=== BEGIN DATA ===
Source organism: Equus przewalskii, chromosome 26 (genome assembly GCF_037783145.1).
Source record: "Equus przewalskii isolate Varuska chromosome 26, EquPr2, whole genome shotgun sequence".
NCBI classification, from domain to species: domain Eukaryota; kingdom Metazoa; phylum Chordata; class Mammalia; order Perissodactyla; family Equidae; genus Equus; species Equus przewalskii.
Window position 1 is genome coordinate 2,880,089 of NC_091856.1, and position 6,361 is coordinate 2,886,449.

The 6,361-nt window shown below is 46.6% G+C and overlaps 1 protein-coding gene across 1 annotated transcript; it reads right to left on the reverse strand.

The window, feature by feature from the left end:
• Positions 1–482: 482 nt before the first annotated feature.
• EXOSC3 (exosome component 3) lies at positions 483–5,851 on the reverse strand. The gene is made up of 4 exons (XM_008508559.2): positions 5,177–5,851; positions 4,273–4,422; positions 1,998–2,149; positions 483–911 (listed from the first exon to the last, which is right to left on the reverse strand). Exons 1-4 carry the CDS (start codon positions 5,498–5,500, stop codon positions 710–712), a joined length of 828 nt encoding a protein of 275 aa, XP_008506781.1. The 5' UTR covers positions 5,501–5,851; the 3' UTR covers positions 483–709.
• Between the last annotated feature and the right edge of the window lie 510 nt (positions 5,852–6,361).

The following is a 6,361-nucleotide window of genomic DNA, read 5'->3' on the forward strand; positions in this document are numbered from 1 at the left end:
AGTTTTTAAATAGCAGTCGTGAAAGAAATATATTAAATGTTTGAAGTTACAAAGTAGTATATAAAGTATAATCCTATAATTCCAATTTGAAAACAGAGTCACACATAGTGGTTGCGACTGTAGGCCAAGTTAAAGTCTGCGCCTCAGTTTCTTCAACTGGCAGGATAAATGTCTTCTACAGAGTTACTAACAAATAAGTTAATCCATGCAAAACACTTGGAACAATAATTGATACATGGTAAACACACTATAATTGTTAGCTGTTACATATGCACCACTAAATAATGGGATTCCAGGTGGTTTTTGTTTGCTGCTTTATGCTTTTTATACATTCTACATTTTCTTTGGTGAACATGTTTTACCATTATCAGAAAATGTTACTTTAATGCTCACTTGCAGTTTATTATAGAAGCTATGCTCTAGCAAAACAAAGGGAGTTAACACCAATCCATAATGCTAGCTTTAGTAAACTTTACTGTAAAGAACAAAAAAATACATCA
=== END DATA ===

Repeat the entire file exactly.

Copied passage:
Source organism: Equus przewalskii, chromosome 26 (genome assembly GCF_037783145.1).
Source record: "Equus przewalskii isolate Varuska chromosome 26, EquPr2, whole genome shotgun sequence".
NCBI classification, from domain to species: domain Eukaryota; kingdom Metazoa; phylum Chordata; class Mammalia; order Perissodactyla; family Equidae; genus Equus; species Equus przewalskii.
Window position 1 is genome coordinate 2,880,089 of NC_091856.1, and position 6,361 is coordinate 2,886,449.

The 6,361-nt window shown below is 46.6% G+C and overlaps 1 protein-coding gene across 1 annotated transcript; it reads right to left on the reverse strand.

The window, feature by feature from the left end:
• Positions 1–482: 482 nt before the first annotated feature.
• EXOSC3 (exosome component 3) lies at positions 483–5,851 on the reverse strand. The gene is made up of 4 exons (XM_008508559.2): positions 5,177–5,851; positions 4,273–4,422; positions 1,998–2,149; positions 483–911 (listed from the first exon to the last, which is right to left on the reverse strand). Exons 1-4 carry the CDS (start codon positions 5,498–5,500, stop codon positions 710–712), a joined length of 828 nt encoding a protein of 275 aa, XP_008506781.1. The 5' UTR covers positions 5,501–5,851; the 3' UTR covers positions 483–709.
• Between the last annotated feature and the right edge of the window lie 510 nt (positions 5,852–6,361).

The following is a 6,361-nucleotide window of genomic DNA, read 5'->3' on the forward strand; positions in this document are numbered from 1 at the left end:
AGTTTTTAAATAGCAGTCGTGAAAGAAATATATTAAATGTTTGAAGTTACAAAGTAGTATATAAAGTATAATCCTATAATTCCAATTTGAAAACAGAGTCACACATAGTGGTTGCGACTGTAGGCCAAGTTAAAGTCTGCGCCTCAGTTTCTTCAACTGGCAGGATAAATGTCTTCTACAGAGTTACTAACAAATAAGTTAATCCATGCAAAACACTTGGAACAATAATTGATACATGGTAAACACACTATAATTGTTAGCTGTTACATATGCACCACTAAATAATGGGATTCCAGGTGGTTTTTGTTTGCTGCTTTATGCTTTTTATACATTCTACATTTTCTTTGGTGAACATGTTTTACCATTATCAGAAAATGTTACTTTAATGCTCACTTGCAGTTTATTATAGAAGCTATGCTCTAGCAAAACAAAGGGAGTTAACACCAATCCATAATGCTAGCTTTAGTAAACTTTACTGTAAAGAACAAAAAAATACATCA